How Punk was Institutionalised: The capitalist hijacking of youth contempt by Stacey Richards

Punk has refused to die as so many other subcultures have.  It keeps resurfacing, in different forms around the world in Tokyo, Berlin and Paris.  Why? More than a fad, Punk is a deep-rooted part of British cultural history. As Vivienne Westwood (Westwood and Kelly, 2014) said

Give me a punk and I’ll show you the man.”

One man of example is John Lydon, even though the Punk heyday is now in recess its ethos remains in its first generation and who even now are revered by the current generation of Punk loyalists.

Celebrating the fortieth anniversary of the movement,  “Punk 1976-78 “at the British Library was an exhibition especially focused on punks early beginnings in London and the influence this had on fashion, music and culture.


(By Stacey Richards 2016, British Library)

On arrival no information leaflets were available for the exhibit, as it was only classed as a small piece. A small leaflet with key images on would of informed the exhibit visitor to understand the thought process behind the curator’s installation celebrating 40 years of punk and how important this subculture has been, not just to the new waves of youth but also many generational and culturally changing effects this has had on the population.

One entrance to the exhibition was up the stairs to the left hand side, where you were greeted with a large neon pink background with black text discussing the exhibition and what it was trying to say. The text was clear and easy to read, although half way through it most visitors just moved on into the exhibition, which adhered to a chronological timeline.

Only after having gone further into the exhibition did I realise I had entered at the wrong point. Having missed the opening pieces, which explained what was happening in British society within the years 76-78.  Some better signage would have avoided this.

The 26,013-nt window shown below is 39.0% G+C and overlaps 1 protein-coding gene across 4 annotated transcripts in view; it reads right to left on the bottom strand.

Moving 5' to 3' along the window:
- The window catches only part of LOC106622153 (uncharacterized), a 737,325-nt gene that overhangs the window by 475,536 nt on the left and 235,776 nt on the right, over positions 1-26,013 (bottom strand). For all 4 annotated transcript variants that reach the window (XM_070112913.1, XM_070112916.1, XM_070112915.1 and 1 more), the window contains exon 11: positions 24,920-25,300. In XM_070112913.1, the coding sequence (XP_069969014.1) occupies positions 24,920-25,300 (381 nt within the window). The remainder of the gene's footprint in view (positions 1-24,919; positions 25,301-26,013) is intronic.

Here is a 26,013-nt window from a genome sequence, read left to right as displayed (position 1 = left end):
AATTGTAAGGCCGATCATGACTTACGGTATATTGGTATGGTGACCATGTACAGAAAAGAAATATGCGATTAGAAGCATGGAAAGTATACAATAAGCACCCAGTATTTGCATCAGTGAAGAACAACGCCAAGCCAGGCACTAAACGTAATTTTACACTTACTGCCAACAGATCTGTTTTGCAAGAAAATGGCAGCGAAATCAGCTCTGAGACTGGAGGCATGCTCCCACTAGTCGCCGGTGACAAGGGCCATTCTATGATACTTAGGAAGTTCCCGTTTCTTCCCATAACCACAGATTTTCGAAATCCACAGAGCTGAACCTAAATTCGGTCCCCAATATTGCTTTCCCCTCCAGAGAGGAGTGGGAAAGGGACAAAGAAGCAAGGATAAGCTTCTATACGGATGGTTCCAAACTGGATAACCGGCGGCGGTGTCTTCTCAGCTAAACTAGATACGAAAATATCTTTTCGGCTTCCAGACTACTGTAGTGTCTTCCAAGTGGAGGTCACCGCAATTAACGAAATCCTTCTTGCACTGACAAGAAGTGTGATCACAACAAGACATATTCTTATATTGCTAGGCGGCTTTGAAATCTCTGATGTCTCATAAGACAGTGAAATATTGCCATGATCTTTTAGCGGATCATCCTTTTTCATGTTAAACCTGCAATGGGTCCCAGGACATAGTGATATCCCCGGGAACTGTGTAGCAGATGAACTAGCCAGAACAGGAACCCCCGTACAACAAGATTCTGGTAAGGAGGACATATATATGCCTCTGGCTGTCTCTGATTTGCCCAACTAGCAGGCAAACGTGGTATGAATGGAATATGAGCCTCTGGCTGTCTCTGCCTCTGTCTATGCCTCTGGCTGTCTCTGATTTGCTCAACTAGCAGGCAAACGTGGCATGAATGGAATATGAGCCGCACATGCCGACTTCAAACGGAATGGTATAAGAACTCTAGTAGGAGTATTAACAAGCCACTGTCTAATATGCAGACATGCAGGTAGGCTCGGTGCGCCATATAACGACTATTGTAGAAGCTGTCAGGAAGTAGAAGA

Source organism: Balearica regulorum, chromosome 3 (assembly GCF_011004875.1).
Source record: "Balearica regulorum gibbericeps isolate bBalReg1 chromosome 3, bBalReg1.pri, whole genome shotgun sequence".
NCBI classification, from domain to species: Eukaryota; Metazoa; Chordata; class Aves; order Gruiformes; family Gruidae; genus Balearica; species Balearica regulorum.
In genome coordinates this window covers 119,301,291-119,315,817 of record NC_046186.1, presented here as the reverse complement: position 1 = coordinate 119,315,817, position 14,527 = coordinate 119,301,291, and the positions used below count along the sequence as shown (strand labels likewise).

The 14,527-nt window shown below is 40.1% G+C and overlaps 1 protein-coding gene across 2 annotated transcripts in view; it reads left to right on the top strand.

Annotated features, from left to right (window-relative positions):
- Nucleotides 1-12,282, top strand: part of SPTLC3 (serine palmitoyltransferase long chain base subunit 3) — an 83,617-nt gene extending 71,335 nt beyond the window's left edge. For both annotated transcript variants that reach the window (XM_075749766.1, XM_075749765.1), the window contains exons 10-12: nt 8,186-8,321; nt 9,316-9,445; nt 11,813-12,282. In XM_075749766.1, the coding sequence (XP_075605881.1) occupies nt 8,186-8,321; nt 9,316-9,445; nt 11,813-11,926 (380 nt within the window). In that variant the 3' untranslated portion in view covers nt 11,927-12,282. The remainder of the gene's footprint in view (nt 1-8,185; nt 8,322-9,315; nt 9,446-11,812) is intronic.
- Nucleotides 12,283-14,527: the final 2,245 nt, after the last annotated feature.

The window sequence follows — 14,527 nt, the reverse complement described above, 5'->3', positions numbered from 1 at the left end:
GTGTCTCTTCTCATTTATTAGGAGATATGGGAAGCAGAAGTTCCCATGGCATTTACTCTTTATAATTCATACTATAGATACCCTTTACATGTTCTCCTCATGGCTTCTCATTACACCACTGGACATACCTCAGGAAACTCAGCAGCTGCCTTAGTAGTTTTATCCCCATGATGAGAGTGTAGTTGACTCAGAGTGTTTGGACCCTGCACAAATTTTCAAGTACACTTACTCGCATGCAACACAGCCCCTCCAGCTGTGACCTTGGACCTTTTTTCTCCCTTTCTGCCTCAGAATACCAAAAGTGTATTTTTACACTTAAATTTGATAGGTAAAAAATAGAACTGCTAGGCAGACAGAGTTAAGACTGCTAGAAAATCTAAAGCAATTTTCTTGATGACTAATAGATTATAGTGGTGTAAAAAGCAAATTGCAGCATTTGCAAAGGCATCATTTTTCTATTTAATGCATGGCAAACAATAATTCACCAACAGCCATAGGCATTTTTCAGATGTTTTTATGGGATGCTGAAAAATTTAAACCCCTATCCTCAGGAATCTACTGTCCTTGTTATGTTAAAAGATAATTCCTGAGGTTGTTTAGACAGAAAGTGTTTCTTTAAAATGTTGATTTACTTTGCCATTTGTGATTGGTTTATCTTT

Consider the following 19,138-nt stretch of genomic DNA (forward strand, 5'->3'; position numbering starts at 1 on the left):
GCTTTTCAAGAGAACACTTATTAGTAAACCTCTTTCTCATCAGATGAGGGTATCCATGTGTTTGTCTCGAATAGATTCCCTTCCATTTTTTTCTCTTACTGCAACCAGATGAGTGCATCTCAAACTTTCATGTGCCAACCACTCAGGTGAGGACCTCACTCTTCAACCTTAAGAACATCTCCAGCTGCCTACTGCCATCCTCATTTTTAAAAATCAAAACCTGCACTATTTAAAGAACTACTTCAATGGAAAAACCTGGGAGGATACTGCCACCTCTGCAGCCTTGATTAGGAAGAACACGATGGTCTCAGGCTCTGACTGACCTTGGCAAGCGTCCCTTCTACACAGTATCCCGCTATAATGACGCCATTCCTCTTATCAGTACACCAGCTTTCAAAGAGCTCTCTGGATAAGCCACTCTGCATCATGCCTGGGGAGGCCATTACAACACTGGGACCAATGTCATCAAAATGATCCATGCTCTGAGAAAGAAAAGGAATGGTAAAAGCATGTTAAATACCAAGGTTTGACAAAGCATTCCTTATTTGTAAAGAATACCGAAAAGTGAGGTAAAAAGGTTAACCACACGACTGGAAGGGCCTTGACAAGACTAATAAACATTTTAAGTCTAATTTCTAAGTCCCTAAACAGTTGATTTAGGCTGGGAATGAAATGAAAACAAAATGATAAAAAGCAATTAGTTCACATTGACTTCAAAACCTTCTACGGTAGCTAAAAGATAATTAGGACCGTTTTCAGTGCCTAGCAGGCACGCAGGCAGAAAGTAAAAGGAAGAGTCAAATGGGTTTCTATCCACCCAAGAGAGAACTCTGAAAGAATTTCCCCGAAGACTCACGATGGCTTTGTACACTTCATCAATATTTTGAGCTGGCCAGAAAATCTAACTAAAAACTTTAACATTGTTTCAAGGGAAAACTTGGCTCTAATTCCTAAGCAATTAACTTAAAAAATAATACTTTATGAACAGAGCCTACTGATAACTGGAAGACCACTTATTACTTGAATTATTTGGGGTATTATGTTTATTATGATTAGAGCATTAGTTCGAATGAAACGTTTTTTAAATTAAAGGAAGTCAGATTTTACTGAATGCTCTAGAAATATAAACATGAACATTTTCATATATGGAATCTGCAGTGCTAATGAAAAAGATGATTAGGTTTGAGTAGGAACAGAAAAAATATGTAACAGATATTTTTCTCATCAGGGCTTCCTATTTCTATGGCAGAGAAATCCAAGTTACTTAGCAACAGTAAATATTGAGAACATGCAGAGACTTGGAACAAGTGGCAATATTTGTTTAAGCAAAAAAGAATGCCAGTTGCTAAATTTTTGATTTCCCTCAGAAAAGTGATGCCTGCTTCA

Aside from the somewhat peculiar start point, the layout felt fluid and easy to navigate. The exhibition cases felt thought out over the chosen objects and the placement of them. The use of neon highlighter colours through added a nice touch. It drew you into what seemed to be key aspects of the exhibition. It had structure in the order of the items and information was shown on clear white background with black text, making this easy to read.

The objects on show were clearly linked within their cube exhibition spaces, the quality of the items used I thought made good connections between each item used within them. No object felt as if it was in the wrong segment or out of place.

Lighting throughout was dark in areas, which did hinder the ability to read the text plaques accompanying items. Spotlights on key pieces and information of importance felt perhaps like the curator was trying to make us feel like we were at a gig, the main focus being the band in the piece.

No background music was used through the exhibition, but you could hear pieces throughout the exhibition, especially the recordings of the unedited ‘Anarchy in the UK’ track.